The effects of OSS among the MLP with IMID tended to be statistically significant for indicators that reflected clinical decision-making, such as prescribing antimalarials and antibiotics. In contrast, the effects of OSS among the no-IMID subgroup were for emergency, triage and assessment indicators that required a broader team effort to identify and manage patients appropriately. Although OSS did not seek to change a cadre’s scope of practice, it did seek to empower all providers to triage patients and organize immediate care for emergency and priority patients.

The effects of OSS observed in this analysis were heterogeneous across indicators as well as across subgroups. In the overall sample, the average effect size was 34 % and higher than estimates elsewhere. For instance, reviews of continuous medical education and effect of educational outreach visits on health workers’ training reported median improvements ranging from 6.9 to 13.9 % [19] and from 5.6 to 21 % [49] respectively. The effect sizes for the emergency, triage and assessment and malaria case management indicators were generally larger than the effect sizes for case management of respiratory infections and HIV testing. The indicators for the first two coincide with the first two OSS. The OSS sessions for the latter two were delivered later in the intervention, an indication that perhaps, the expectation of immediate improvements over a shorter period of time may have been unrealistic. There is need for monitoring these indicators over more months to observe whether facility performance will improve over time.

Also future researchers should consider designing their trials for a subgroup analysis. Within resource-limited settings in many sub-Saharan African countries, clinicians and other higher level cadres are the ones usually selected to attend continuous medical education trainings to support them improve the quality of diagnosis and treatment. Allied health workers, nurses and other lower level providers often miss out on such opportunities since they mainly play supporting roles to clinicians in providing patient care. OSS would therefore be a great opportunity to improve capacity of these non-clinician health workers to dispense better quality patient care in the entire patient care process. For clinicians and higher level cadres, OSS would be important in supporting them to apply knowledge and skills in diagnosis and treatment acquired from classroom training.

To our knowledge, the IDCAP trial is one of the first randomized trials that evaluated the effects of an integrated educational outreach and quality improvement intervention in sub-Saharan Africa. The results of this study therefore provide important evidence that could inform capacity building interventions and policies for health workers in resource limited settings.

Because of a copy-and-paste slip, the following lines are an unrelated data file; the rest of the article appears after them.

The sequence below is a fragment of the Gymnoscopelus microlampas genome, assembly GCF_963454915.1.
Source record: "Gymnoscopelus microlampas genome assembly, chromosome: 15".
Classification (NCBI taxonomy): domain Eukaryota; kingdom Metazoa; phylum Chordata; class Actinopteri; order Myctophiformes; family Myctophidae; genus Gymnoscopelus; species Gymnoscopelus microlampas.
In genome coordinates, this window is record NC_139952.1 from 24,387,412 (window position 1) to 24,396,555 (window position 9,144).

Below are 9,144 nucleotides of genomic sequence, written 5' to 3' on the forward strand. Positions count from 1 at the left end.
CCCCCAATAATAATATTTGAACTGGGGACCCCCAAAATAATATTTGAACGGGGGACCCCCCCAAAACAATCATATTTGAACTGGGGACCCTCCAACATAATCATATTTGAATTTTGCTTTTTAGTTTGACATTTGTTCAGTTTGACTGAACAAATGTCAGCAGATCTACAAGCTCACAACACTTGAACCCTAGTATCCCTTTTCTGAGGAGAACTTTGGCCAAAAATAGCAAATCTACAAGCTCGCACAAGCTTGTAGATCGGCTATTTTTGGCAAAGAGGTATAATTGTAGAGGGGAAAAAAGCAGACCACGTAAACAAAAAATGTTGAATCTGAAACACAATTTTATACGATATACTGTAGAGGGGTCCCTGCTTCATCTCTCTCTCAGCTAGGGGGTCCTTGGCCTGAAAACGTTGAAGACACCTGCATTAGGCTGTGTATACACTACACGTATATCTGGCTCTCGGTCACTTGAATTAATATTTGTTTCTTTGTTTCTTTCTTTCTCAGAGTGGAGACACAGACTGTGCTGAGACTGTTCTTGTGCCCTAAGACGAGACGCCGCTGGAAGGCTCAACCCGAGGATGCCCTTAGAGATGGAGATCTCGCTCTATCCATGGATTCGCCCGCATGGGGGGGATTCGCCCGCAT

Limitations

As noted in Weaver et al. [33] sample size calculations for the IDCAP trial were based on comparison across arms and an α = 0.05. Consequently, this subgroup analysis may have been underpowered to detect difference-in-difference at α = 0.01 when comparing effect of OSS on facility performance between arms. OSS sessions were delivered gradually for nine months, and its effect may have been underestimated by measuring it during its implementation rather than after.

Generalizability

This study was conducted in a sample of sub-district level referral HCIVs or comparable small hospitals that met the inclusion criteria. These results can thus be generalized for similar health facilities in Uganda and other countries, and for indicators for which OSS was effective.

Conclusions

The MLP with IMID training managed thrice as many patients per day compared to other providers. Out of the 12 facility performance indicators, OSS improved three indicators across all patients and among patients managed by MLP with IMID training, but only two indicators among patients managed by providers without IMID training. These results show that OSS supported MLP who diagnosed and treated patients to apply knowledge from IMID. For other providers, OSS supported team work to manage emergency patients. Since provision of patient care is a team effort with clear roles for every health worker, health workers engaged in clinical diagnosis and treatment may need OSS in addition to classroom training, while the nurses and other providers who play a supporting role to the clinicians will need OSS to effectively contribute more to patient care.